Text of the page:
Tips for effectively proofreading dissertations 

Create checklists: It is a good practice to keep a checklist of items to review.3 Common errors to look for and tips to avoid them are listed below. 

Inconsistencies in the use of UK and US English: Set the language of your document for your preferred version of English, and perform a quick spell check using the spell-check tool.  

Spelling or Typographical errors: Spell check is useful but ineffective in avoiding homophones or malapropism. Look for subtle differences in sound or the context of the text when proofreading your manuscript. 

Inconsistent abbreviations: This will require developing a basic understanding of rules relating to abbreviations, such as avoiding them in abstracts or headings and avoiding contractions. 

Punctuation errors: Consistency and proper use of apostrophes, quotation marks, colons, hyphenation, etc., requires a basic understanding of punctuation rules.               

Grammatical errors: A common tip to identify grammatical errors involves reading your sentences backward (i.e., reading the last sentence, then the one before that, and so on), reading out loud, etc. Other methods include using a Spell Checker, hiring a proofreader, or using language and grammar checking tools like Paperpal

Formatting errors: Familiarize yourself with your PhD program’s formatting rules before writing your dissertation. Avoid formatting mistakes, especially in the preliminary pages of your writing. You can also check for and use the dissertation template provided by the program.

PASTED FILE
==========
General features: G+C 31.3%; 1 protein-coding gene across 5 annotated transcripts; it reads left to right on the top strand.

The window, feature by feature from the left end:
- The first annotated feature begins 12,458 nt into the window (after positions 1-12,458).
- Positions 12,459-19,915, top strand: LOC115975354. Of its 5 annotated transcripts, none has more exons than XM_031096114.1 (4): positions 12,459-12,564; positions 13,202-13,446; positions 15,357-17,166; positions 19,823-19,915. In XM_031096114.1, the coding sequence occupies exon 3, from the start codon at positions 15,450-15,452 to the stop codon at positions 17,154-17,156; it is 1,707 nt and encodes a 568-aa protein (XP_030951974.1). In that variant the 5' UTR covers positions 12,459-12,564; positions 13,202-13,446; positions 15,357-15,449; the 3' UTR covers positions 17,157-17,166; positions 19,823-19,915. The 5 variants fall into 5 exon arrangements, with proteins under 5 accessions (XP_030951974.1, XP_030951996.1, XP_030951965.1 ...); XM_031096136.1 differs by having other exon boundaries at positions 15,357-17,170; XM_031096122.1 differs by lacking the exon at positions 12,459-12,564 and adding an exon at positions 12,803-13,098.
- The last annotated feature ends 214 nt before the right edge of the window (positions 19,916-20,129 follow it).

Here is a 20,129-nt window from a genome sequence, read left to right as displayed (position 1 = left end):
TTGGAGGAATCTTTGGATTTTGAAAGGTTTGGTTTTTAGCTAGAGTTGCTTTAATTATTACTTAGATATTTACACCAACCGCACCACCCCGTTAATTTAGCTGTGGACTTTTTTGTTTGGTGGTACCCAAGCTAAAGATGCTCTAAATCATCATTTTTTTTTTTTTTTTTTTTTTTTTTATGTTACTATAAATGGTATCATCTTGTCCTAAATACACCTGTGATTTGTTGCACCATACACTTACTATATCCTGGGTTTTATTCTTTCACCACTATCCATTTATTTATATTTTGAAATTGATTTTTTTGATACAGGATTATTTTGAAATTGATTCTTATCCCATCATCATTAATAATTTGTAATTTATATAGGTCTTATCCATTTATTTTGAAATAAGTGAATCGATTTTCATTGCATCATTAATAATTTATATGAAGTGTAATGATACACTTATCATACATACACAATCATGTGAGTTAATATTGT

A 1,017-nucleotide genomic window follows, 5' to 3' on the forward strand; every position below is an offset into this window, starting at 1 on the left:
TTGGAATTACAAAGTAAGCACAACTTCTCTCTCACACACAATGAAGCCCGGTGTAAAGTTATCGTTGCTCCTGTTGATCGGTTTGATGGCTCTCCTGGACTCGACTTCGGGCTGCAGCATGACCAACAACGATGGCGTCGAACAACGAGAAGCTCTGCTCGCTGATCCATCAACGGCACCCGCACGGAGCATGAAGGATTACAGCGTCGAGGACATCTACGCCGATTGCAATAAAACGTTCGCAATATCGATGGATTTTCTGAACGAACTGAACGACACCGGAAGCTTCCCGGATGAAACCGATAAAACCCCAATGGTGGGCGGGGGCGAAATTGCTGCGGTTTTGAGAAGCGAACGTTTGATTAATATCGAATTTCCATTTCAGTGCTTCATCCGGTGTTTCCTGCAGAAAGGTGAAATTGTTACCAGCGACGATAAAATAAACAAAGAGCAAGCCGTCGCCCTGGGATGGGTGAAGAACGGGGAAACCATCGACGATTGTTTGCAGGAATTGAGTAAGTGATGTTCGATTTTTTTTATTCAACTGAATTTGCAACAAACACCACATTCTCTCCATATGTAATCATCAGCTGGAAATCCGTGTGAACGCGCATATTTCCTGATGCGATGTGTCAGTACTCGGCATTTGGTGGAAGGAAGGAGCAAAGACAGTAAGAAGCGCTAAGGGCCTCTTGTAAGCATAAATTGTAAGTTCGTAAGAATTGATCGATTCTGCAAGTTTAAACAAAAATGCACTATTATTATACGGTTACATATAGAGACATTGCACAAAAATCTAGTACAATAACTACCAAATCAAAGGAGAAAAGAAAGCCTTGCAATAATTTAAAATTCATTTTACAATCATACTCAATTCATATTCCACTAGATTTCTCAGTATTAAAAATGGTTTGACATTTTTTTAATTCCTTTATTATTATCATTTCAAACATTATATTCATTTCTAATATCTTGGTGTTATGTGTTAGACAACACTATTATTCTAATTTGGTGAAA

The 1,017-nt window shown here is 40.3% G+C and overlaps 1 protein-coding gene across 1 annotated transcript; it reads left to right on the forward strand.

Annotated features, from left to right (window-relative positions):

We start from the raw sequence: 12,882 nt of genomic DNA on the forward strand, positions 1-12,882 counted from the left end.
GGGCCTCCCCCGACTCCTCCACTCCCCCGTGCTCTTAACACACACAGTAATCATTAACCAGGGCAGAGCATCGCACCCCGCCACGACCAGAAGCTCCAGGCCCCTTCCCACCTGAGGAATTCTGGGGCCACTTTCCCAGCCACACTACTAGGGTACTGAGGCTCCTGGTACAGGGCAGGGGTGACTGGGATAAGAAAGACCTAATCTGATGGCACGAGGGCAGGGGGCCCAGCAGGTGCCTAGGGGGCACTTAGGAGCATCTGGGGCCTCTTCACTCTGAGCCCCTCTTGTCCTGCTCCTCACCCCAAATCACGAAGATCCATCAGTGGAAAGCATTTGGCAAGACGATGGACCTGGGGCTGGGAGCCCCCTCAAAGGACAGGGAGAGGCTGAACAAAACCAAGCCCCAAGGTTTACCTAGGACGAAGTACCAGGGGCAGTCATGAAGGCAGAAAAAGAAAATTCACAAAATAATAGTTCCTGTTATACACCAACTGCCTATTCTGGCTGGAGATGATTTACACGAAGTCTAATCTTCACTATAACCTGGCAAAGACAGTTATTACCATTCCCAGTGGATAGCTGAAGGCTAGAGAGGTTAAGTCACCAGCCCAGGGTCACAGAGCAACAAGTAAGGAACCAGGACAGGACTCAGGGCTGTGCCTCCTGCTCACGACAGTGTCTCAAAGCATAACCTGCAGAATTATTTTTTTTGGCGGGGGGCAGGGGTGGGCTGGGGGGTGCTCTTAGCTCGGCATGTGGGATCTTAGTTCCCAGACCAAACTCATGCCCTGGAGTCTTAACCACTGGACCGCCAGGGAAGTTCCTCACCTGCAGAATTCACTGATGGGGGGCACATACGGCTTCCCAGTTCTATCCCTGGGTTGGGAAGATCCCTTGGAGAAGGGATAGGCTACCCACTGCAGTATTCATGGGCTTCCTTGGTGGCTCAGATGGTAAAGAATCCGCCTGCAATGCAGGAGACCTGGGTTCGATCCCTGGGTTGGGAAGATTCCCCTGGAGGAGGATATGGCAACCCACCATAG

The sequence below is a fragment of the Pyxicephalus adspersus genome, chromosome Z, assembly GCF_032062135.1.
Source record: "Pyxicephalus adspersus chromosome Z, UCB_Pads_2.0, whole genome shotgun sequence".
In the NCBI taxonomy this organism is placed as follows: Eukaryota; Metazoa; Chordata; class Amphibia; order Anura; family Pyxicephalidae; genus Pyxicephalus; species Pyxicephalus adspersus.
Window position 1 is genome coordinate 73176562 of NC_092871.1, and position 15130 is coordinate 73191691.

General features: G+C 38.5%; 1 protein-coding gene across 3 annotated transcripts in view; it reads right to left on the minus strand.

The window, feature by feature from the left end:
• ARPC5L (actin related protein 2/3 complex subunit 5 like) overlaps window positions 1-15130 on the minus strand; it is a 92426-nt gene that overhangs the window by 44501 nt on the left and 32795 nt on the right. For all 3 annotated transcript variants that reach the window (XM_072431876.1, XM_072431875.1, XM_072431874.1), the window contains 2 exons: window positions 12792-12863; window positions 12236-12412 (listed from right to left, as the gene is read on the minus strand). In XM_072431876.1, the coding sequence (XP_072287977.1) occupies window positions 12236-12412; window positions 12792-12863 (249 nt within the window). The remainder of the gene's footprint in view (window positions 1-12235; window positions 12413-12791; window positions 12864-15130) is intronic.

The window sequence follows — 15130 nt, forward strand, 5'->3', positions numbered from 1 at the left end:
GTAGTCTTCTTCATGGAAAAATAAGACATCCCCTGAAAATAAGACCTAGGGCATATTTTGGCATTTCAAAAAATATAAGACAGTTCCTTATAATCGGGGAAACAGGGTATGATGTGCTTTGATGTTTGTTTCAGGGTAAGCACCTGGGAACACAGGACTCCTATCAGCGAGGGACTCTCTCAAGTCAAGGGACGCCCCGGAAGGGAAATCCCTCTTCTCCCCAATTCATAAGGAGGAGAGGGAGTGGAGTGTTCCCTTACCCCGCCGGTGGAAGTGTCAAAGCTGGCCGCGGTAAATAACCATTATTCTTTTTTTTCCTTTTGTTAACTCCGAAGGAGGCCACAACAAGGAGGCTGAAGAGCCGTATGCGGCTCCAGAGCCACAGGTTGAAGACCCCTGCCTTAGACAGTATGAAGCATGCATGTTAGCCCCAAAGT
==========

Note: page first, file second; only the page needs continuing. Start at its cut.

Avoid distractions: A quiet environment with no disturbances is important when sitting down for proofreading. 

Take frequent breaks: It is suggested to leave a decent period between finishing the writing and proofing it so that you approach it with a fresh mind. 

Get outside help: We’ve all seen those memes where you can somehow read words with jumbled-up letters. An outside perspective will help better identify errors, if any. 

Proofreading is the last step in the dissertation writing process. However, it is not something you should skip. Submitting a dissertation that hasn’t been proofread can damage your reputation as your work will almost certainly contain errors. Proofreading dissertations can be the difference between an outstanding and mediocre submission.  

References 

1. Chetcuti, D., Cacciottolo, J., Vella, N. What do examiners look for in a PhD thesis? Explicit and implicit criteria used by examiners across disciplines. Assessment & Evaluation in Higher Education, 1-16 (2022), DOI: 10.1080/02602938.2022.2048293  

2. Golding, C., Sharmini, S., Lazarovitch, A. What examiners do: What thesis students should know. Assessment and Evaluation in Higher Education, 39(5), 563–576 (2014). DOI: 10.1080/02602938.2022.2048293  

3. Harwood, N., Austin, L., & Macaulay, R. Proofreading in a UK university: Proofreaders’ beliefs, practices, and experiences. Journal of Second Language Writing, 18(3), 166-190 (2009). DOI:10.1016/j.jslw.2009.05.002